Fixing Education

We return today to one of the subjects that have continued here since we began: education. What’s wrong with it, and sometimes: how to fix it. Peter W. Wood had a very good (and quite long) article yesterday in The Federalist on this subject. I found it very good, both in identifying problems and proposing cures. See what you think.

How much would it cost to fix American higher education? Think big. In 2015, colleges and universities spent about $532 billion to teach 20.5 million students enrolled in two-year and four-year colleges.

That $532 billion figure is the lowest estimate in circulation. The National Center for Education Statistics gives the figure as $605 billion for 2013-14. But let’s stick with the humble $532 billion.

So how much would it cost to fix our $532 billion worth of colleges and universities? The answer depends, of course, on what you think is wrong with them and which of the possible repairs you favor. But let’s not get overly complicated.

Here’s What’s Wrong with Higher Education

American higher education is subject to five broad categories of complaint.

The progressive left criticizes it for reinforcing oppression based on race, class, and sex. American higher education favors the rich and abets unjust capitalism.

Pro-market and libertarian observers criticize its dependence on public funding; guild-like stifling of innovation; and hostility to capitalism. American higher education privileges itself.

Liberals, moderates, and conservatives criticize it for putting identity politics at the center of curriculum and student life. It fosters inter-group hostility, a grievance culture, psychological fragility, incivility, and contempt for free expression. American higher education is illiberal.

Those who support the classical liberal arts criticize it for trivializing higher education, turning the curriculum into a shopping cart, neglecting the formation of mind and character in favor of political advocacy, and estranging students from their civilization by elevating the false ideal of multiculturalism. American higher education is culturally corrosive.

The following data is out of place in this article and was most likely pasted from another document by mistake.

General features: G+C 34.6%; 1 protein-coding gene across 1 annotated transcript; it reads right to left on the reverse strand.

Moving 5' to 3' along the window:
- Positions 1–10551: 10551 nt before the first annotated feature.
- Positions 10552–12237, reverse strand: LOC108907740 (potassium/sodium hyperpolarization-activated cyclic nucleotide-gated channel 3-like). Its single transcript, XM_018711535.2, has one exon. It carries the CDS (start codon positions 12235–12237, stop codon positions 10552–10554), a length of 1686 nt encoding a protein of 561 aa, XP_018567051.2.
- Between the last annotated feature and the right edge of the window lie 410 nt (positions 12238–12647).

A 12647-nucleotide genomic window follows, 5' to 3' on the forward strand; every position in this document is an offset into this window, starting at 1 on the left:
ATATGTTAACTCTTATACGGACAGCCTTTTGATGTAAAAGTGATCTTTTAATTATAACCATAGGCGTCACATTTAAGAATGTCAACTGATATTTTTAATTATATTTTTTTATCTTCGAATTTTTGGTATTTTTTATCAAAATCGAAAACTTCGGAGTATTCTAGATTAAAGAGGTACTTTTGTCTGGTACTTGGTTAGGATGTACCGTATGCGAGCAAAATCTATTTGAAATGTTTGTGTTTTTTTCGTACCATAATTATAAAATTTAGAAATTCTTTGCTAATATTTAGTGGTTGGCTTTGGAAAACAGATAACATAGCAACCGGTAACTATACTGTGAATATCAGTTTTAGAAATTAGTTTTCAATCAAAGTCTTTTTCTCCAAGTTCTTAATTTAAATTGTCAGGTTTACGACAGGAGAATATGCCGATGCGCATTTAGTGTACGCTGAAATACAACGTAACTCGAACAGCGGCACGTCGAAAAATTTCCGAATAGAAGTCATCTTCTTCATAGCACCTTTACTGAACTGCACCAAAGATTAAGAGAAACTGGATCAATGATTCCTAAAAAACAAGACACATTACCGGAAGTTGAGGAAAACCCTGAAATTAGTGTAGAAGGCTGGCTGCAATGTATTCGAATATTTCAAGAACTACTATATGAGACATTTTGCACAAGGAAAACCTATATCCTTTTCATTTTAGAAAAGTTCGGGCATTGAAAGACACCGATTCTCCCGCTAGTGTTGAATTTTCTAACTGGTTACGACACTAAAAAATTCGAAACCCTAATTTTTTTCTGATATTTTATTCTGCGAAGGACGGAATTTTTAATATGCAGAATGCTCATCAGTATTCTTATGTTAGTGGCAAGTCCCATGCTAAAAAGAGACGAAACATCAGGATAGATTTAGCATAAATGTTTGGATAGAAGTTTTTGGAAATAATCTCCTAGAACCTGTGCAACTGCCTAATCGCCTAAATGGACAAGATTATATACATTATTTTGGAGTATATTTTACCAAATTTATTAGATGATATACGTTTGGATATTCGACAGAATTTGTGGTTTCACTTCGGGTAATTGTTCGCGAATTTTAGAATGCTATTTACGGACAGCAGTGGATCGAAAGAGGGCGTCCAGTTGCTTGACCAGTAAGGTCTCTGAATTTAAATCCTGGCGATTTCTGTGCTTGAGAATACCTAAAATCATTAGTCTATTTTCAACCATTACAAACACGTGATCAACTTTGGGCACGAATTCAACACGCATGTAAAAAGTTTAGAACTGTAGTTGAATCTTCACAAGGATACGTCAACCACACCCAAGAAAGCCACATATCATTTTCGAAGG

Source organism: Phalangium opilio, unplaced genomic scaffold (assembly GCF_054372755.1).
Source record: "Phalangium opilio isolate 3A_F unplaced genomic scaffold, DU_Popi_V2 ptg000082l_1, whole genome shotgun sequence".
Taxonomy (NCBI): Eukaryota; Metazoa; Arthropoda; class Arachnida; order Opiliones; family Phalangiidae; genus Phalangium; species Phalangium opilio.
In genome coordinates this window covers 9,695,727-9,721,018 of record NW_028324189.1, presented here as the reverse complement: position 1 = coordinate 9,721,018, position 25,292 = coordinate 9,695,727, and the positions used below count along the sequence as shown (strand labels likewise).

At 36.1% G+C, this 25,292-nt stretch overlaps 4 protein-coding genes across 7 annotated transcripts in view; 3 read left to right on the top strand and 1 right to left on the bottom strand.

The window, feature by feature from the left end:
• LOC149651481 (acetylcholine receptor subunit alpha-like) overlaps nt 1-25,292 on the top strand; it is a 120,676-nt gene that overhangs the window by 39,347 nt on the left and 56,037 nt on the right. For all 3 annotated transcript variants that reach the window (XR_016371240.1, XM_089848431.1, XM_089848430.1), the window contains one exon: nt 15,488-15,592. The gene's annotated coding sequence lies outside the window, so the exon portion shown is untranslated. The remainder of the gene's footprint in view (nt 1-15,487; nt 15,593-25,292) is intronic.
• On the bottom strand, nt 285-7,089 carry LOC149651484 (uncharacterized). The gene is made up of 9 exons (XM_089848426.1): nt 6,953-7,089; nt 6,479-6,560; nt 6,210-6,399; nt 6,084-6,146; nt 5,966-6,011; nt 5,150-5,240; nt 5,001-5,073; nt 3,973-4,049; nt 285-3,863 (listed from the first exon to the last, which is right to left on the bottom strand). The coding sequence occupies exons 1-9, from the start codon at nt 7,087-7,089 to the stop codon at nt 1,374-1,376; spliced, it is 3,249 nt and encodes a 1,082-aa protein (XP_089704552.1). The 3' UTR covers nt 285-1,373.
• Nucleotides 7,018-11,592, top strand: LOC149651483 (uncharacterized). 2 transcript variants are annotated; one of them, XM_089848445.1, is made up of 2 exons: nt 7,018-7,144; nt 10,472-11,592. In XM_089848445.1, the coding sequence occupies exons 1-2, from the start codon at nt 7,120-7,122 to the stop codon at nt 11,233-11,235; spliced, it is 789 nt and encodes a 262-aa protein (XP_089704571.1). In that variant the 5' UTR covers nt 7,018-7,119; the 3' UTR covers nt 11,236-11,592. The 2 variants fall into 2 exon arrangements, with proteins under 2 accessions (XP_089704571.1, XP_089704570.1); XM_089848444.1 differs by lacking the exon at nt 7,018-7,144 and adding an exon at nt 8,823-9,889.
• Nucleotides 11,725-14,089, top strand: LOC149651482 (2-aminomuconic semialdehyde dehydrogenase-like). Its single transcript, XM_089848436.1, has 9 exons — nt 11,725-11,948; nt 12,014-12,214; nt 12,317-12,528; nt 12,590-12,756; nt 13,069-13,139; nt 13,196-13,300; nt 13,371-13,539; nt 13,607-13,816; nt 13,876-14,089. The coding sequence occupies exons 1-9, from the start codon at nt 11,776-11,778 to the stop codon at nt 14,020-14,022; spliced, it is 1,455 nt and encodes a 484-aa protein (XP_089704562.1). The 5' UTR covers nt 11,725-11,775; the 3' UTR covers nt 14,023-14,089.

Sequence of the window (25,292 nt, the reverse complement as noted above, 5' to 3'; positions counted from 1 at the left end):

A wide variety of people criticize its high price, frivolous expenditures, and increasingly uncertain rewards for graduates. The gigantic growth in the number of campus administrative positions relative to the faculty comes under this heading too. American higher education is too expensive.

It would be easy to add more items or expand any of these into a whole book. Many have done just that. But my goal here is to cut a path through the forest, not to linger over the variety of trees.

When I speak of fixing higher education, I discard the first category, the criticisms of the university as a font of capitalist oppression. It simply has no basis in reality. Each of the other four categories is cogent, and any real repair would have to address all of them. Moreover, they are deeply connected.

I won’t linger over their interconnections either, but it is important to keep in mind that the guild-like or oligarchic aspects of higher education undergird its illiberalism, incoherence, and excessive expense; and its culturally corrosive quality licenses its voracious appetite for public funding, suppression of intellectual freedom, and frivolity.

Four Proposed Repairs to Higher Education

Corresponding to the four legitimate categories of complaint are four broad categories of possible repair: